|Fair or Poor||4.5||3||3.9|
Note: Excludes persons living on Indian reserves or settlements.
Source: CICH graphic created using data from Statistics Canada. Table 577-0001 – Aboriginal Peoples Survey, perceived general health, by Aboriginal identity, age group and sex, population aged 6 years and over, Canada, provinces and territories, occasional.
The majority of Indigenous children and youth aged 6 to 14 years reported that their health was either excellent or very good.
In 2012, 57% of Métis children and youth aged 6 to 14 years reported that their health was excellent. A further 27% said it was very good.
52% of First Nations children and youth aged 6 to 14 years reported that their health was excellent, and 27% said it was very good.
49% of Inuit children and youth in the same age group said their health was excellent, and 28% said it was very good.
Self-rated health status is a subjective assessment of health status used in the public health field to rate one’s perceived health on a scale ranging from excellent to poor. It is considered to be consistent with objective health status and an adequate global measure of health status in the general population because of its relationship to prevalence of diagnosed diseases and health-related factors regarded as risks.1 However, because the measure is subjective and different ethnic groups and cultures may assess self-rated health status differently,2 some people may perceive their health in positive terms and over-estimate their health due to other personal and environmental factors. In Indigenous populations, health is not necessarily perceived of in terms of the absence of illness, but rather holistically as maintaining a balance between physical, emotional, mental and spiritual/cultural dimensions.3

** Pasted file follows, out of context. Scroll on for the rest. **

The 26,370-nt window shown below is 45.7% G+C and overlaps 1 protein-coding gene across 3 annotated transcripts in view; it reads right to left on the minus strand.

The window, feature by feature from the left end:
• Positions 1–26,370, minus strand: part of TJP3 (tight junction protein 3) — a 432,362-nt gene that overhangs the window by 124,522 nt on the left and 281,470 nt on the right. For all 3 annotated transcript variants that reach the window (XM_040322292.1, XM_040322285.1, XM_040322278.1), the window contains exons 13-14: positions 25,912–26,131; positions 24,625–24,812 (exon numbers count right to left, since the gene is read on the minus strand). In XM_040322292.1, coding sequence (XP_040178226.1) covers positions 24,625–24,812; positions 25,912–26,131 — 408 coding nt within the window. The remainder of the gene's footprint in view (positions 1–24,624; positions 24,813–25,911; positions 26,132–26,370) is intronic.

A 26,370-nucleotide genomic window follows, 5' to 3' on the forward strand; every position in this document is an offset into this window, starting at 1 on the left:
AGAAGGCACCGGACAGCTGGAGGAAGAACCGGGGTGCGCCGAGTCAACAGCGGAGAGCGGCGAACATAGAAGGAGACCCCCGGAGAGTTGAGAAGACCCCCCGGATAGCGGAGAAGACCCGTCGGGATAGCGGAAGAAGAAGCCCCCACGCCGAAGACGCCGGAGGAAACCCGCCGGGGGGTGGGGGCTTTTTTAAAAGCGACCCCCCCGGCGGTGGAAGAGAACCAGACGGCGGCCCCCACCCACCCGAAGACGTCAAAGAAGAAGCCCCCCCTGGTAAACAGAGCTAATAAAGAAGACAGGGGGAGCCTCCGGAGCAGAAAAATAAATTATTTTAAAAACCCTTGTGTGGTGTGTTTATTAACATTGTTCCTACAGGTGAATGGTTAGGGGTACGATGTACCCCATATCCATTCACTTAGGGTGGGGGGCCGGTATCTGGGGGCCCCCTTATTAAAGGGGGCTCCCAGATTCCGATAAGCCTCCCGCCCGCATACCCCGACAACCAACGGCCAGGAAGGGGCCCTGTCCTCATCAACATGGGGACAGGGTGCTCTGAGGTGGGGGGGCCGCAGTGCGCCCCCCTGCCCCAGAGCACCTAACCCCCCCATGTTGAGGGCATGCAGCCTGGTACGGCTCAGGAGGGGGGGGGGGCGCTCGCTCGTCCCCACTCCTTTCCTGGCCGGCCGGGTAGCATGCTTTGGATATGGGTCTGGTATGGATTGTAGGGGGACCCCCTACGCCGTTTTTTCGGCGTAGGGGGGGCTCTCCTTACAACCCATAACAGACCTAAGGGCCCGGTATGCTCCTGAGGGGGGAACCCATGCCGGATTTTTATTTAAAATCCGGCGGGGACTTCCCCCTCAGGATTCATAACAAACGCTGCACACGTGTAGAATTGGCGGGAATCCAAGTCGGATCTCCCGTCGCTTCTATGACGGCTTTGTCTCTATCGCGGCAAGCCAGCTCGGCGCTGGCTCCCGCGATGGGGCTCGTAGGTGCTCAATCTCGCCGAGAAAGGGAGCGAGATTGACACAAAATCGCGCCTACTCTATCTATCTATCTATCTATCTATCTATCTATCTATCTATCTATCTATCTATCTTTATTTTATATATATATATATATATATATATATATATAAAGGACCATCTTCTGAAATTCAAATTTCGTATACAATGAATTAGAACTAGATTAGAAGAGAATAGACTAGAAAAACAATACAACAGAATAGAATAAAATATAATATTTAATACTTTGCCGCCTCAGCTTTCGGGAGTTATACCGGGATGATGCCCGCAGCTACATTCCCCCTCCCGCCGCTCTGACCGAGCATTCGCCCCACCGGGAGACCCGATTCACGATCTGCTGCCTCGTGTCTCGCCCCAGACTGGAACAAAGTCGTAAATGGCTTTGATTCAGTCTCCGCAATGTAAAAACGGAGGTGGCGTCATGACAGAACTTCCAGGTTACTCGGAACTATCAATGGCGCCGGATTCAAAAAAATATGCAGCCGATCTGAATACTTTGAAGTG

1Wu, S., Wang, R., Zhao, Y., Ma, X., Wu, M., Yan, X,. & He, J. (2013). The relationship between self-rated health and objective health status: A population-based study. BMC Public Health, 13, 320.
2Bombak, A.E., & Bruce, S.G. (2012). Self-rated health and ethnicity: Focus on Indigenous populations. International Journal of Circumpolar Health, 71, 10.3402/ijch.v71i0.18538.
3Loiselle, M., & McKenzie, L. (2006). The wellness wheel: An Aboriginal contribution to social work. Waterloo, ON: Paper presented at Breaking barriers and creating common ground through a holistic approach: The Medicine Wheel, the First North-American Conference on Spirituality and Social Work, May 27. Retrieved October 10, 2017 from http://www.reseaudialog.qc.ca/Docspdf/LoiselleMcKenzie.pdf.